Transposition of a Russian Theme
Published by: Indiana University Press
- Published: December 1986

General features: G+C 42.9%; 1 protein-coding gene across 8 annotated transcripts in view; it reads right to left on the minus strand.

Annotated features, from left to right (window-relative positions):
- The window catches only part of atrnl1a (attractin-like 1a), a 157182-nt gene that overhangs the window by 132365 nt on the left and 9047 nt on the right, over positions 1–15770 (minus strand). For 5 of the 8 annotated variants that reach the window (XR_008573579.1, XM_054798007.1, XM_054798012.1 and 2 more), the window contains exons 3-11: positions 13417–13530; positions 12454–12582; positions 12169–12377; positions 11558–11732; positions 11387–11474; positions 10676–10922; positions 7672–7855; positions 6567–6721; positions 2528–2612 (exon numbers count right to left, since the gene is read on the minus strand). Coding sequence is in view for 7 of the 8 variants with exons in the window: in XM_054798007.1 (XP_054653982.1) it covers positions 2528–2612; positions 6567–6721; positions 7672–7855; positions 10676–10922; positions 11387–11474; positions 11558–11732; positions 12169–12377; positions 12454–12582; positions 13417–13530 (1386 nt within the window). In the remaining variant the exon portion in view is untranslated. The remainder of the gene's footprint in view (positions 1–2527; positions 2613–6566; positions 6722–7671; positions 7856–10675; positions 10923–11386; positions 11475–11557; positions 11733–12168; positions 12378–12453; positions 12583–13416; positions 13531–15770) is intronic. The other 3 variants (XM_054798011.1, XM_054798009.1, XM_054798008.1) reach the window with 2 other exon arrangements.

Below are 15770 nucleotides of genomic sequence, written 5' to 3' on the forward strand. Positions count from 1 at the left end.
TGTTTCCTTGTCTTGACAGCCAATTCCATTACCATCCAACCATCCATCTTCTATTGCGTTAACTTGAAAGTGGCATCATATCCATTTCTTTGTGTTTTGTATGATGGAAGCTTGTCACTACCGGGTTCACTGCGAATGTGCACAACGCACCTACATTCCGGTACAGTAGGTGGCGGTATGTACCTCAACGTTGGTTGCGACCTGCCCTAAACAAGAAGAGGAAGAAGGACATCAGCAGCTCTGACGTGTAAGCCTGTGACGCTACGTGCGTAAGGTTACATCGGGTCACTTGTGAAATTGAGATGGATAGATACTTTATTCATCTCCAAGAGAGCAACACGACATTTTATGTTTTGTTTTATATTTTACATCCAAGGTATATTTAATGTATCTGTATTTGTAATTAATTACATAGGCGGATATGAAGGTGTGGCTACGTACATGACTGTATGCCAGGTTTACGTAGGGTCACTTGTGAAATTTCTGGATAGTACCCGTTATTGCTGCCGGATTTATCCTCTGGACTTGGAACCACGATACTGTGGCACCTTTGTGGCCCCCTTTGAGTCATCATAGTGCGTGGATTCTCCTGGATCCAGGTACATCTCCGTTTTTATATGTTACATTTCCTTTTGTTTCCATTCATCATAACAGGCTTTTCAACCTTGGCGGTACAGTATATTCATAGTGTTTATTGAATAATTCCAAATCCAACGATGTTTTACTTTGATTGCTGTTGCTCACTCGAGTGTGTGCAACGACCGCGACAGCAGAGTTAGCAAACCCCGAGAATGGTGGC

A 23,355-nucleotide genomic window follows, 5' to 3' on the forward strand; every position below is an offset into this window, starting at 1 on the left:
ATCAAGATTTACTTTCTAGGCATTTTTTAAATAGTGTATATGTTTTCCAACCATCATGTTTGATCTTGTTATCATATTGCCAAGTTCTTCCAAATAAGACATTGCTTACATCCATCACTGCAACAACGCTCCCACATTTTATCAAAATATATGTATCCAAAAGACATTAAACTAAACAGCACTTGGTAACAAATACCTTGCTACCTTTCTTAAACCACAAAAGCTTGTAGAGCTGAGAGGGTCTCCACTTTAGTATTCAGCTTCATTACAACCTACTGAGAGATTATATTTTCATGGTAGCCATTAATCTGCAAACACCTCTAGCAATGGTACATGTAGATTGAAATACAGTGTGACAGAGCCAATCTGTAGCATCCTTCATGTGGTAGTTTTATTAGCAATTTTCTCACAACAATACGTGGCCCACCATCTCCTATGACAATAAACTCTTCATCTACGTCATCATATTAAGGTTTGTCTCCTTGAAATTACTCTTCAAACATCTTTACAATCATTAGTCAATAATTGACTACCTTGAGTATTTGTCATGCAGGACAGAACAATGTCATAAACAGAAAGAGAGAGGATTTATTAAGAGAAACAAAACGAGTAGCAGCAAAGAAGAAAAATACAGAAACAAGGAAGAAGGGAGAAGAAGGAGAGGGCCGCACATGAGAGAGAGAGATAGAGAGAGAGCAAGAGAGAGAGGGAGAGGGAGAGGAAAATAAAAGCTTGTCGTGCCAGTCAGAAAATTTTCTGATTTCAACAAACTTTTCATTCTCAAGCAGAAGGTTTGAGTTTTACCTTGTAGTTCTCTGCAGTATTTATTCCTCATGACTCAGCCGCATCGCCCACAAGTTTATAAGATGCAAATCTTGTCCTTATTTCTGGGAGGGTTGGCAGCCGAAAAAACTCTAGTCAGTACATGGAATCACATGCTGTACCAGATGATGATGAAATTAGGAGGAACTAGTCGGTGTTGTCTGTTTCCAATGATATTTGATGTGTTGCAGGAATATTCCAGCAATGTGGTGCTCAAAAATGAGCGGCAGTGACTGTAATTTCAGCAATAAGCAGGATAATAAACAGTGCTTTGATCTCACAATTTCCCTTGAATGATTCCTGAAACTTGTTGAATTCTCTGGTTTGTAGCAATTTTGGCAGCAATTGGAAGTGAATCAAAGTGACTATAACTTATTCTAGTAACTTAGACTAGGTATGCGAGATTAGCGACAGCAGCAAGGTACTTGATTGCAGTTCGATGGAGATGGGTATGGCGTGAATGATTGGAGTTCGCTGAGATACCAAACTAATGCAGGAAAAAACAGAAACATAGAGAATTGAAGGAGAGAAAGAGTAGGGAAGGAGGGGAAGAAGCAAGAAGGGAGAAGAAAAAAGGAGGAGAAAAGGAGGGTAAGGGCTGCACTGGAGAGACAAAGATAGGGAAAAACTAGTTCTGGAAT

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The tale of Boris Godunov—tsar, usurper, tsarecide—dating from the early seventeenth-century Time of Troubles, inspired three major nineteenth-century Russian cultural expressions: in history by Nikolai Karamzin, in drama by Alexander Pushkin, and in opera by Modest Musorgsky. Each of these famous creations was a vehicle for generic innovation, in which a specifically Russian concept of genre was asserted in opposition to the reigning European models: German historiography, French melodrama, and Italian opera. Within a Bakhtinian framework, Caryl Emerson explores these three versions of the Boris Tale, the context of their genesis, and their complex interrelationships.